DRUG ABUSE AND IMPULSIVITY: TESTS OF ANIMAL MODELS
RICHARDS, JERRY B Principal Investigator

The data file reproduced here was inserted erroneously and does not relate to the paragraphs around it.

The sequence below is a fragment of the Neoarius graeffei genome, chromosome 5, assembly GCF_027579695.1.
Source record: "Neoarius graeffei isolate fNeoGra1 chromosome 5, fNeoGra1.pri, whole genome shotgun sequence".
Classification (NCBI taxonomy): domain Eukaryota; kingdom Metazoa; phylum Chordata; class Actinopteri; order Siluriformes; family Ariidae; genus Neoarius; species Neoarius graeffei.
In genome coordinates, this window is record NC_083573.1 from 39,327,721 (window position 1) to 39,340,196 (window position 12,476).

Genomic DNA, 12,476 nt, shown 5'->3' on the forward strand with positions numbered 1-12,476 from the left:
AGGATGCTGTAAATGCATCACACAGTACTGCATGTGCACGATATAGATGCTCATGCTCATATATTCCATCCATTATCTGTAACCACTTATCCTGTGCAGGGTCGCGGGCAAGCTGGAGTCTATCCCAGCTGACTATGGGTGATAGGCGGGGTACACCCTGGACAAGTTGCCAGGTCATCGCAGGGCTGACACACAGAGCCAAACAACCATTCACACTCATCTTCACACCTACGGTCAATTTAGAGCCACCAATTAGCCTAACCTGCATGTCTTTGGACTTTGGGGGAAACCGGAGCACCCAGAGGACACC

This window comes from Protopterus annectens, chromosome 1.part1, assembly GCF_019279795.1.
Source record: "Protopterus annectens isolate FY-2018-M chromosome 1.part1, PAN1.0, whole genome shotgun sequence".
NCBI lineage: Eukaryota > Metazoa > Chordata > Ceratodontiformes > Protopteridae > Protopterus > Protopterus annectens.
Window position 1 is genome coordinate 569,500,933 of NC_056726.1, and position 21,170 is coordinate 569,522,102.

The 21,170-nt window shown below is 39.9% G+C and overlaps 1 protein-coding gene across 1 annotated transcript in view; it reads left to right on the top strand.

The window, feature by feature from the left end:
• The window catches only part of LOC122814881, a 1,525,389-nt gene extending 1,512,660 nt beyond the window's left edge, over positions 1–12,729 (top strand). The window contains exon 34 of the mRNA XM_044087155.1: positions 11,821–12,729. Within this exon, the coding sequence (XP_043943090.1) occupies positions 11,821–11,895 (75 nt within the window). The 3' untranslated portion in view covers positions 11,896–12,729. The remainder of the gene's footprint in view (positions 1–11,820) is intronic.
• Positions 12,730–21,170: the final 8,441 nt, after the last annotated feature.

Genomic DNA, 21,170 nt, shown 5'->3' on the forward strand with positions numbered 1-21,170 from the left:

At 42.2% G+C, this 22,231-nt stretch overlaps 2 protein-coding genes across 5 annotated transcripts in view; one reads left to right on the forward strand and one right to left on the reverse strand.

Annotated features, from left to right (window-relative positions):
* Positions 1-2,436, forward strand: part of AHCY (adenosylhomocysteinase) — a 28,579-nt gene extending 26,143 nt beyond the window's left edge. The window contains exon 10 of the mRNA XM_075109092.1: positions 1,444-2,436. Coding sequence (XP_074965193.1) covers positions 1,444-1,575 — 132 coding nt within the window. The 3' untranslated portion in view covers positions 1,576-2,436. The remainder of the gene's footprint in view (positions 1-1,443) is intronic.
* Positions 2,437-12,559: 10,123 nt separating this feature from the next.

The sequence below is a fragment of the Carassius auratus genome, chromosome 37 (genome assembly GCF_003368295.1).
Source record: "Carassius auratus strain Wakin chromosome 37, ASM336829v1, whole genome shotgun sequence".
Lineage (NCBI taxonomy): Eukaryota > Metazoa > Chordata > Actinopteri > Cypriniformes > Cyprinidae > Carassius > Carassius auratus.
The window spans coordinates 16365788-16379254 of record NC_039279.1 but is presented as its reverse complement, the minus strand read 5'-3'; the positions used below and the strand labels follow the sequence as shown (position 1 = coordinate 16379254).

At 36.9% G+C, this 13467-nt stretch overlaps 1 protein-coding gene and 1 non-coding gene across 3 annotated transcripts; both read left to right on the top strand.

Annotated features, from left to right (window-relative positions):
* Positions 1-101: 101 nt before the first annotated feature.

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This project investigates 'impulsivity' as a predisposing factor for drug abuse. Drug abuse researchers have extensively studied 'reward-related' factors that facilitate drug-seeking behaviors, including both unconditioned and conditioned positive affective responses to drugs while ignoring 'impulsivity-related' processes that normally inhibit or limit the use of drugs. We believe that processes related to impulsivity may be as important as reward processes in determining whether an individual will use drugs. One reason for the lack of attention to 'impulsivity related' factors may be the lack of adequate laboratory models. The primary objective of the proposed research is to develop and use laboratory-based, behavioral measures of impulsivity to study the relationship between impulsive processes and drug abuse. Our own research as well as other recent findings indicates that 'impulsivity' does not refer to a single process or trait. Instead, several distinct behavioral processes appear to underlie the broad category of 'impulsive behaviors'. One process that can result in impulsive behaviors is the preference for smaller, more immediate rewards over larger delayed rewards, and it is measured using the delay discounting task. A second process corresponds to the inability to inhibit (stop) a prepotent response. This is referred to as behavioral inhibition and is measured using the Stop Task. We have identified a new, third process, which relates to attention. Impairments in attention have not been studied extensively in relation to drug abuse; sustained attention is likely to be important for self-control, particularly during periods of abstinence from drug taking behaviors. The proposed project will use non-human laboratory models of impulsivity to determine the strength of association between cocaine self-administration and impulsivity as measured by delay discounting and sustained attention tasks. A self-administration (SA) procedure which includes acquisition of drug taking, escalation of drug intake, extinction of drug taking, and finally cue-induced reinstatement of drug taking, which models important features of human drug use will be used. We have previously accumulated promising data on these tasks, and the proposed studies will provide important information validating the role of specific types of impulsive behaviors in drug abuse. The proposed studies will provide important new information concerning putative animal models of impulsivity, and the ability of these models to predict cocaine self-administration.